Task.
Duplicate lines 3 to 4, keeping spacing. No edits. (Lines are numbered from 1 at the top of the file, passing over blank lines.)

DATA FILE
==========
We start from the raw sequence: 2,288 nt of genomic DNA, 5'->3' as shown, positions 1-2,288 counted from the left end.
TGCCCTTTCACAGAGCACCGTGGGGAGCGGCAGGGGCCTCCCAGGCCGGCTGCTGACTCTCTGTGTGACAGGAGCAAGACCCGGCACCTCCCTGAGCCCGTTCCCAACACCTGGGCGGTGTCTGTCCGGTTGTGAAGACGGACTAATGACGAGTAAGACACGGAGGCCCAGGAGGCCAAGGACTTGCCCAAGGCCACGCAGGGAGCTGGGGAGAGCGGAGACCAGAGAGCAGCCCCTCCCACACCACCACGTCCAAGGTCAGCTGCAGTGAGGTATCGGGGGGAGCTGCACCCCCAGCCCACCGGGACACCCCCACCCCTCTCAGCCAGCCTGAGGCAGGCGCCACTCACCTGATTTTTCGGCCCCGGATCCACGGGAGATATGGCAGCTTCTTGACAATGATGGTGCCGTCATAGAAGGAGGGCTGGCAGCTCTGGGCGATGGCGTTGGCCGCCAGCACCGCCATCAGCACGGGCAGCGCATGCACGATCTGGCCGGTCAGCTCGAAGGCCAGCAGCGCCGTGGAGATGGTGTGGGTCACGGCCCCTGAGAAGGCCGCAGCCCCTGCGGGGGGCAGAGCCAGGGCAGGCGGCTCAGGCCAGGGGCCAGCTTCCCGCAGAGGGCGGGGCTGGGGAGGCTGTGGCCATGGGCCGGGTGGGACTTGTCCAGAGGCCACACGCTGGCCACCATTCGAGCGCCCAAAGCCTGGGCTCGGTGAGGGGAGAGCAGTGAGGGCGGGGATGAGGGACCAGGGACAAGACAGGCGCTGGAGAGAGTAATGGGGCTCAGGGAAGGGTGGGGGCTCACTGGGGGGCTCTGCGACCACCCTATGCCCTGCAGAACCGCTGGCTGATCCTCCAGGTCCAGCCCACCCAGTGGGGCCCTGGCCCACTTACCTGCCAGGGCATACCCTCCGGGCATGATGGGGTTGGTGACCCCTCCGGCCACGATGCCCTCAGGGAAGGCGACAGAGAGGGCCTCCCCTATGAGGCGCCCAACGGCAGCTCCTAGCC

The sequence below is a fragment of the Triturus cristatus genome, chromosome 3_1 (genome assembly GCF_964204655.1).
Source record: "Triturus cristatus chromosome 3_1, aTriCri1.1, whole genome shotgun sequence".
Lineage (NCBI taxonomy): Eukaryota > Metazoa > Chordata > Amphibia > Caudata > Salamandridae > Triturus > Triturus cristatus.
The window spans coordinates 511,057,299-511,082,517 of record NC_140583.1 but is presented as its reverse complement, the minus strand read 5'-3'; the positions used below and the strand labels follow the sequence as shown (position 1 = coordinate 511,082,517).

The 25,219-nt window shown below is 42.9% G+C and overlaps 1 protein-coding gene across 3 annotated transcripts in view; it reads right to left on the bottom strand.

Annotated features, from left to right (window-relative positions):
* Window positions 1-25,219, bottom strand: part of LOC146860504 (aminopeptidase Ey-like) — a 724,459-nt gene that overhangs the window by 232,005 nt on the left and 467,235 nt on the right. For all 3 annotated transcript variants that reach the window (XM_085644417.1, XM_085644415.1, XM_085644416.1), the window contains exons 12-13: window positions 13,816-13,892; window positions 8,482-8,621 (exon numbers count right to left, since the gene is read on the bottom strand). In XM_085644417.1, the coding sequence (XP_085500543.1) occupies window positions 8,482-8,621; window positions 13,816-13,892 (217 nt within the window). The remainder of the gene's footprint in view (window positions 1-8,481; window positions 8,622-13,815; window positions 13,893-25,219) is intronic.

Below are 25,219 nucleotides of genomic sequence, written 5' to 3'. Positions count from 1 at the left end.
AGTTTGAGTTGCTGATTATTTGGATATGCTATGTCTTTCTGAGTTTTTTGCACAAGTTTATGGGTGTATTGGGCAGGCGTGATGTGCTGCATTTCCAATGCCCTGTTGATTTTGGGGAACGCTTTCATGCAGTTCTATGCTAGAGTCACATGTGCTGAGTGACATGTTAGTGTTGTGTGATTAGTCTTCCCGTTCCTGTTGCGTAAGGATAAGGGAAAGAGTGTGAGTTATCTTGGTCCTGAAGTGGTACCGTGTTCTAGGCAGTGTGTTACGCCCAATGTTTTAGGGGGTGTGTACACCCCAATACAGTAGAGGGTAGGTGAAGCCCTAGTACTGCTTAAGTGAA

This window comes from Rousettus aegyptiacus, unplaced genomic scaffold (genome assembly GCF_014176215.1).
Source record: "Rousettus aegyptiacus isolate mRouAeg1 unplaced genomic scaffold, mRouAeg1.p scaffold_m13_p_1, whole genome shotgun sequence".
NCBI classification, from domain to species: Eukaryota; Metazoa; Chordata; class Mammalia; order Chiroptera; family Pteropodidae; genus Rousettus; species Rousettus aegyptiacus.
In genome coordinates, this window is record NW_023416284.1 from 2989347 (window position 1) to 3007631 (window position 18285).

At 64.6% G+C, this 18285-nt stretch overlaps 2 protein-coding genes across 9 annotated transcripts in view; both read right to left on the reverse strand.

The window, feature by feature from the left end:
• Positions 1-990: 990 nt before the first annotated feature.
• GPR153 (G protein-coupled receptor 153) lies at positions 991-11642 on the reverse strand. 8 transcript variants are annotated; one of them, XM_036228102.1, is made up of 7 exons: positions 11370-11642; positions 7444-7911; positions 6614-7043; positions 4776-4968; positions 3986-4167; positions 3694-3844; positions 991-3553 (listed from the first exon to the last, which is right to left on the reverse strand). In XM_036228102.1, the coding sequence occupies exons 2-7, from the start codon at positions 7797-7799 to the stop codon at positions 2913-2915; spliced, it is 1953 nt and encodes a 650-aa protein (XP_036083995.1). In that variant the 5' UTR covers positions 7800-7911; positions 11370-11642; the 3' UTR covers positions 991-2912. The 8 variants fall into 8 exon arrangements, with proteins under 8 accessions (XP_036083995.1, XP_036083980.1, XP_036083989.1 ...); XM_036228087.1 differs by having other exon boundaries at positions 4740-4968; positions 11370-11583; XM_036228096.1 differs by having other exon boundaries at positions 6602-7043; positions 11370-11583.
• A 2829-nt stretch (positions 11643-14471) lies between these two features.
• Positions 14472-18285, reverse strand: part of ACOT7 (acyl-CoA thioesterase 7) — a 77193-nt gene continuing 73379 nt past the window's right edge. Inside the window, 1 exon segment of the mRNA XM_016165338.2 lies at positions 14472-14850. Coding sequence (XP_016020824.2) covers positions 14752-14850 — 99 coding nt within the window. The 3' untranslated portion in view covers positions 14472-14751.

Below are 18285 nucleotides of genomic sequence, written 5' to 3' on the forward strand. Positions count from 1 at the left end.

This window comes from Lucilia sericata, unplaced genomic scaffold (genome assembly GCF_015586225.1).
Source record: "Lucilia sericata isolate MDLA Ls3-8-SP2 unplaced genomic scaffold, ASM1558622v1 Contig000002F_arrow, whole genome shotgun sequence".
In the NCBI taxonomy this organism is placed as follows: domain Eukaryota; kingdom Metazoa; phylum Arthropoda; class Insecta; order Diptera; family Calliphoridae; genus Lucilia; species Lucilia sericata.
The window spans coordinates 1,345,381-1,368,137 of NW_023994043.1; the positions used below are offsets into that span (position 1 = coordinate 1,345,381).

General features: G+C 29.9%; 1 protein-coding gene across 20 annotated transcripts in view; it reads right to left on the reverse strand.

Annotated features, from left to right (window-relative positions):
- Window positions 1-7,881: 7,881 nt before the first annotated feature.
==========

The sequence below is a fragment of the Triturus cristatus genome, chromosome 3_1 (genome assembly GCF_964204655.1).
Source record: "Triturus cristatus chromosome 3_1, aTriCri1.1, whole genome shotgun sequence".